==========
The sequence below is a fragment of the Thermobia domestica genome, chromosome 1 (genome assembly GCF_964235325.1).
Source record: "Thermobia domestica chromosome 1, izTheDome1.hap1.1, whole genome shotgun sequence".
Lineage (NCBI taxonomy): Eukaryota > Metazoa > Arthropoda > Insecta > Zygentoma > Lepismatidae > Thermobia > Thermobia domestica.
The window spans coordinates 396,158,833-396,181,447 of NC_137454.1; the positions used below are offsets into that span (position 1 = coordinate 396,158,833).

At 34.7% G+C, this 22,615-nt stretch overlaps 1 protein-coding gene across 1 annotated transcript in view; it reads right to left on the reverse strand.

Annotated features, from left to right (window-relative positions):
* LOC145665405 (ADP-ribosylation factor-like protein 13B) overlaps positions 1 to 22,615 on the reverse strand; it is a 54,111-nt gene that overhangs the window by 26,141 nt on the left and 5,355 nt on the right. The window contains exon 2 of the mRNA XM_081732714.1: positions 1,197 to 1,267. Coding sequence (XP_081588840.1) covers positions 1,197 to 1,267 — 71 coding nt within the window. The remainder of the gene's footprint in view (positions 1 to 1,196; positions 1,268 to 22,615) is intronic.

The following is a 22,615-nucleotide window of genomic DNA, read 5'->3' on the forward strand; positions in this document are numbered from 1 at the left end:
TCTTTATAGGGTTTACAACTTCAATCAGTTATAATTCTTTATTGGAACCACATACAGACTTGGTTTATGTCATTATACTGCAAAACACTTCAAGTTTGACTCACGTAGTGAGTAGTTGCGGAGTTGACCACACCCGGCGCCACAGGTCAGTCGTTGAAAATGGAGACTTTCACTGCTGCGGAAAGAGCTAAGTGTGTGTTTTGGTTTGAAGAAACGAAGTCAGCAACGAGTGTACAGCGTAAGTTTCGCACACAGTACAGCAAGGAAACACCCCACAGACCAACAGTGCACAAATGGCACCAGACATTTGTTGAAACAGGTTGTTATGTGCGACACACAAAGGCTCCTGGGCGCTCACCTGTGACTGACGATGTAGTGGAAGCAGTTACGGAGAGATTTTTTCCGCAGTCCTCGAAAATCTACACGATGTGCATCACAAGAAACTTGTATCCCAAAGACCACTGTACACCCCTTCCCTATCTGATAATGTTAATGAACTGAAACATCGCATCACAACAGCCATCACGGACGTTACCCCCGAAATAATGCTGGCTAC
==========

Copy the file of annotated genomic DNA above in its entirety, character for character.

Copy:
The sequence below is a fragment of the Thermobia domestica genome, chromosome 1 (genome assembly GCF_964235325.1).
Source record: "Thermobia domestica chromosome 1, izTheDome1.hap1.1, whole genome shotgun sequence".
Lineage (NCBI taxonomy): Eukaryota > Metazoa > Arthropoda > Insecta > Zygentoma > Lepismatidae > Thermobia > Thermobia domestica.
The window spans coordinates 396,158,833-396,181,447 of NC_137454.1; the positions used below are offsets into that span (position 1 = coordinate 396,158,833).

At 34.7% G+C, this 22,615-nt stretch overlaps 1 protein-coding gene across 1 annotated transcript in view; it reads right to left on the reverse strand.

Annotated features, from left to right (window-relative positions):
* LOC145665405 (ADP-ribosylation factor-like protein 13B) overlaps positions 1 to 22,615 on the reverse strand; it is a 54,111-nt gene that overhangs the window by 26,141 nt on the left and 5,355 nt on the right. The window contains exon 2 of the mRNA XM_081732714.1: positions 1,197 to 1,267. Coding sequence (XP_081588840.1) covers positions 1,197 to 1,267 — 71 coding nt within the window. The remainder of the gene's footprint in view (positions 1 to 1,196; positions 1,268 to 22,615) is intronic.

The following is a 22,615-nucleotide window of genomic DNA, read 5'->3' on the forward strand; positions in this document are numbered from 1 at the left end:
TCTTTATAGGGTTTACAACTTCAATCAGTTATAATTCTTTATTGGAACCACATACAGACTTGGTTTATGTCATTATACTGCAAAACACTTCAAGTTTGACTCACGTAGTGAGTAGTTGCGGAGTTGACCACACCCGGCGCCACAGGTCAGTCGTTGAAAATGGAGACTTTCACTGCTGCGGAAAGAGCTAAGTGTGTGTTTTGGTTTGAAGAAACGAAGTCAGCAACGAGTGTACAGCGTAAGTTTCGCACACAGTACAGCAAGGAAACACCCCACAGACCAACAGTGCACAAATGGCACCAGACATTTGTTGAAACAGGTTGTTATGTGCGACACACAAAGGCTCCTGGGCGCTCACCTGTGACTGACGATGTAGTGGAAGCAGTTACGGAGAGATTTTTTCCGCAGTCCTCGAAAATCTACACGATGTGCATCACAAGAAACTTGTATCCCAAAGACCACTGTACACCCCTTCCCTATCTGATAATGTTAATGAACTGAAACATCGCATCACAACAGCCATCACGGACGTTACCCCCGAAATAATGCTGGCTAC